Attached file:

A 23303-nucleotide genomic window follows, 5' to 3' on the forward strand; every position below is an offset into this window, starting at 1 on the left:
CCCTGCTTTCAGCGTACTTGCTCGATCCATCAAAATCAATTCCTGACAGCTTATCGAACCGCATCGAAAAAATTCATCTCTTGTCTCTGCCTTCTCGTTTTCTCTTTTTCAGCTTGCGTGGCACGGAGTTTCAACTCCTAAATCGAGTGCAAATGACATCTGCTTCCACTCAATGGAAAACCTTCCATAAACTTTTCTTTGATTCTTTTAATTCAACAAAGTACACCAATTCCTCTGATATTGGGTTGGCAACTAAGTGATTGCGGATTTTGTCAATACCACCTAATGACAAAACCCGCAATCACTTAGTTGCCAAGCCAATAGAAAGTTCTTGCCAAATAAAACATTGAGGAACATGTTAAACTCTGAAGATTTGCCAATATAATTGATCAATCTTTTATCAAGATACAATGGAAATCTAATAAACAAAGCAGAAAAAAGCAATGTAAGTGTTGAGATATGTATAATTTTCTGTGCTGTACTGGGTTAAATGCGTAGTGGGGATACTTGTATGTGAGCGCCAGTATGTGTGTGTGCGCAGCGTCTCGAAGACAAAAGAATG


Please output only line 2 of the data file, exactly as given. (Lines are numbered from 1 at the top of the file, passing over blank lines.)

CCCTGCTTTCAGCGTACTTGCTCGATCCATCAAAATCAATTCCTGACAGCTTATCGAACCGCATCGAAAAAATTCATCTCTTGTCTCTGCCTTCTCGTTTTCTCTTTTTCAGCTTGCGTGGCACGGAGTTTCAACTCCTAAATCGAGTGCAAATGACATCTGCTTCCACTCAATGGAAAACCTTCCATAAACTTTTCTTTGATTCTTTTAATTCAACAAAGTACACCAATTCCTCTGATATTGGGTTGGCAACTAAGTGATTGCGGATTTTGTCAATACCACCTAATGACAAAACCCGCAATCACTTAGTTGCCAAGCCAATAGAAAGTTCTTGCCAAATAAAACATTGAGGAACATGTTAAACTCTGAAGATTTGCCAATATAATTGATCAATCTTTTATCAAGATACAATGGAAATCTAATAAACAAAGCAGAAAAAAGCAATGTAAGTGTTGAGATATGTATAATTTTCTGTGCTGTACTGGGTTAAATGCGTAGTGGGGATACTTGTATGTGAGCGCCAGTATGTGTGTGTGCGCAGCGTCTCGAAGACAAAAGAATG